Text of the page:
Global ride-hailing firm Uber has agreed to buy Careem, its Middle East rival, putting Uber in the lead position within a competitive region.
Uber operates in more than 70 countries, but it has struggled with competitors in Latin America and India and with regulators in Europe. Now it can claim dominance in a growing region for ride-hailing outside of the United States. Uber will pay just over $3 billion to acquire Careem, including $1.4 billion in cash and $1.7 billion in convertible notes. The cash-and-stock deal buys out all of Careem’s external investors and gives Uber full ownership. Careem stock will be converted to Uber equity.
Founded in 2012, Careem has a larger presence in the Middle East, North Africa, Pakistan and Turkey, operating in 98 cities versus Uber’s 23 or so locations. “An Uber-Careem merger underscores the huge potential of car-hailing in the Middle East,” said Sam Blatteis, CEO of The MENA Catalysts, a public policy advisory and research firm. The deal also highlights the Middle East’s burgeoning technology sector, which drew the attention of investors in 2017 when Dubai-based ecommerce firm Souq.com was acquired by Amazon. David Chao, co-founder of venture firm DCM, said it was the “first unicorn exit” in the Middle East and representative of things to come.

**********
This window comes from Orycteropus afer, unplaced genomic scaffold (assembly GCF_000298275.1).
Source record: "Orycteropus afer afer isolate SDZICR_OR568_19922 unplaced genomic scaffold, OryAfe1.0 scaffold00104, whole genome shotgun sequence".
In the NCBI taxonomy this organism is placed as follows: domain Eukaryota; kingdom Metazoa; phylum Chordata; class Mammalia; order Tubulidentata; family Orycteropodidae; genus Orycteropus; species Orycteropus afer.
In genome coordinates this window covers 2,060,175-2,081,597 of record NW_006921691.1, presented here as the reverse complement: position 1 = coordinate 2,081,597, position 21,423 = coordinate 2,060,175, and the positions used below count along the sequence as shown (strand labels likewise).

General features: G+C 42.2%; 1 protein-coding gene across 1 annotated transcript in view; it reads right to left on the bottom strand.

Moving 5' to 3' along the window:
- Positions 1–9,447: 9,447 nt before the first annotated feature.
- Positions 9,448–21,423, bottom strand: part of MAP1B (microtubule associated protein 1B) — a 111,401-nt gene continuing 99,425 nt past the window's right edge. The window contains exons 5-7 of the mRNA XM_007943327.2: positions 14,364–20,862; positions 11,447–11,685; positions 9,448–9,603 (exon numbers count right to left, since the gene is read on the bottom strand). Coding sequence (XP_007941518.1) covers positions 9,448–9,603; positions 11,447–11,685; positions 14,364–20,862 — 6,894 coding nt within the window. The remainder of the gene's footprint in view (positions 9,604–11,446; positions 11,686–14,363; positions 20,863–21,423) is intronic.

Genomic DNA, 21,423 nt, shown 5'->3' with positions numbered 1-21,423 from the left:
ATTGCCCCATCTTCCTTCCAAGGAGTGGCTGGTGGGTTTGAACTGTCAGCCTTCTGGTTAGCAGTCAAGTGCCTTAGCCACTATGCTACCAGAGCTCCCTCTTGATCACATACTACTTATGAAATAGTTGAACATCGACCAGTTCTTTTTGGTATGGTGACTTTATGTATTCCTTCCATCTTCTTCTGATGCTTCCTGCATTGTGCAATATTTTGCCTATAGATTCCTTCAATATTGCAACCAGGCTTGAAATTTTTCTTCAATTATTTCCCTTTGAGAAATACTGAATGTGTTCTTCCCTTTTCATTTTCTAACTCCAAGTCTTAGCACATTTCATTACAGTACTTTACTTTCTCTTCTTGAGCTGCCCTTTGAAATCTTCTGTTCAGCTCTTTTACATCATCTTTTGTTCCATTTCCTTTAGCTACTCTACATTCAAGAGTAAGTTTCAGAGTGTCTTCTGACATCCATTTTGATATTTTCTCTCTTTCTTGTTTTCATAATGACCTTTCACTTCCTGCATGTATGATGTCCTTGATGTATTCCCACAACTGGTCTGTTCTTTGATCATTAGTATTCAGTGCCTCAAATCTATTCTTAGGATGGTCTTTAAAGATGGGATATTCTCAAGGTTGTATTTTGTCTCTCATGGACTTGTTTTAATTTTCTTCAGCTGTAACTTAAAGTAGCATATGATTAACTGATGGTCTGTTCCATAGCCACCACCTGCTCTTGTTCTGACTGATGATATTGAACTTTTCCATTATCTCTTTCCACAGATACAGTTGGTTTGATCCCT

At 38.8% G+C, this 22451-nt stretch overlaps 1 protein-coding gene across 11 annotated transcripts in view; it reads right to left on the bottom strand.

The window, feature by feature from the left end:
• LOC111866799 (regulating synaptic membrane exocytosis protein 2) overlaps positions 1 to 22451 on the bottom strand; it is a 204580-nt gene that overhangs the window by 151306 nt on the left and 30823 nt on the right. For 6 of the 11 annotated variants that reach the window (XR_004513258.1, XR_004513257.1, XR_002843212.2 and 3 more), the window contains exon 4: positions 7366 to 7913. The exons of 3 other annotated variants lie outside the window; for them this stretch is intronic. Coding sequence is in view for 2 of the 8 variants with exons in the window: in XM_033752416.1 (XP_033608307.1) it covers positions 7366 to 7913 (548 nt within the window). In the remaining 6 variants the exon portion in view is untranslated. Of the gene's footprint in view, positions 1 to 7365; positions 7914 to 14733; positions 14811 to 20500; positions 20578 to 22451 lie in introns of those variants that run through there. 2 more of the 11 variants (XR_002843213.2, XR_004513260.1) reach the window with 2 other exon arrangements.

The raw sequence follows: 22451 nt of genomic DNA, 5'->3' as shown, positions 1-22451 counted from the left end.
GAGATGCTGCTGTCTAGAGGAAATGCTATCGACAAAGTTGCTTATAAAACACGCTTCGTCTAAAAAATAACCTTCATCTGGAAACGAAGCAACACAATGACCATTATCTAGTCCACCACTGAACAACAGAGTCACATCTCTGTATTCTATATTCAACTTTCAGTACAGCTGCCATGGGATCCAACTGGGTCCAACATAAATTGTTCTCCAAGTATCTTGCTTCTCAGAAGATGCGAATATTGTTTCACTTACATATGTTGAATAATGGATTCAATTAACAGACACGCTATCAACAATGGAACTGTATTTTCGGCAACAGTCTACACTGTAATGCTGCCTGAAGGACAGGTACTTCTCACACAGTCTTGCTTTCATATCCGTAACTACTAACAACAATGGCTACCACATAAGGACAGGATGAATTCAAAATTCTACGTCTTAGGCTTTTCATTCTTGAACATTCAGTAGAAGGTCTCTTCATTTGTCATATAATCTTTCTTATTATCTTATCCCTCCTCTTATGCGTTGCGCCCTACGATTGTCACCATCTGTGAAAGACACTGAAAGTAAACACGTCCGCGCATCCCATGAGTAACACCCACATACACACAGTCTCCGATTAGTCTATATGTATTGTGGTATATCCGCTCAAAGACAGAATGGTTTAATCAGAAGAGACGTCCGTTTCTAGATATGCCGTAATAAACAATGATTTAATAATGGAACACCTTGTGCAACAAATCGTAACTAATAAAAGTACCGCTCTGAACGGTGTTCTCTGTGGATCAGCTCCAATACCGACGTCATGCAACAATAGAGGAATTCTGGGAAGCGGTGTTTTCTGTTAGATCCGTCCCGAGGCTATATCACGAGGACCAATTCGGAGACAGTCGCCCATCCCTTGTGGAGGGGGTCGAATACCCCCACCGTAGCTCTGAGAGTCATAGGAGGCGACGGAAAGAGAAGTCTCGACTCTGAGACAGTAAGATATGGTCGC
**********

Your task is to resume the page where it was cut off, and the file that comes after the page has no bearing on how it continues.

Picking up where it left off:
For Uber, the deal represents a much-needed win following a series of divestments overseas. The Silicon Valley-based company’s standing as a competitive global ride-hailing player was thrown into doubt after it sustained heavy losses and sold its operations in China, Russia and Southeast Asia to local rivals. Iranian-American Dara Khosrowshahi, who replaced co-founder Travis Kalanick as Uber’s CEO in 2017, called the deal with Careem “an important moment for Uber.”
The agreement follows more than nine months of negotiations between Uber and Careem. For years prior, the two companies had competed for drivers and riders. This drove them to offer discounts and subsidies, which pushed prices artificially low. Uber was eager to reach an agreement before the company kicks off its “roadshow” in April, when it will meet with investors in the lead-up to its much-anticipated IPO. Uber is expected to receive a valuation of at least $100 billion.
The acquisition makes Dubai-based Careem a wholly owned subsidiary of Uber. The Careem brand and app will stay intact, at least initially. Careem’s three co-founders, Mudassir Sheikha, Magnus Olsson and Abdulla Elyas will stay on following the acquisition. But as Reuters reports, the company’s board will be overhauled. Three seats will go to representatives from Uber, and two others to Careem, specifically Olsson and Sheikha, who is Careem’s CEO.
The deal is expected to close in the first quarter of 2020, which means it will not be reflected in Uber’s first couple of quarterly earnings releases as a public company, but it will likely be disclosed in a public IPO filing. As of this writing the agreement is subject to regulatory approval, which could alter the terms.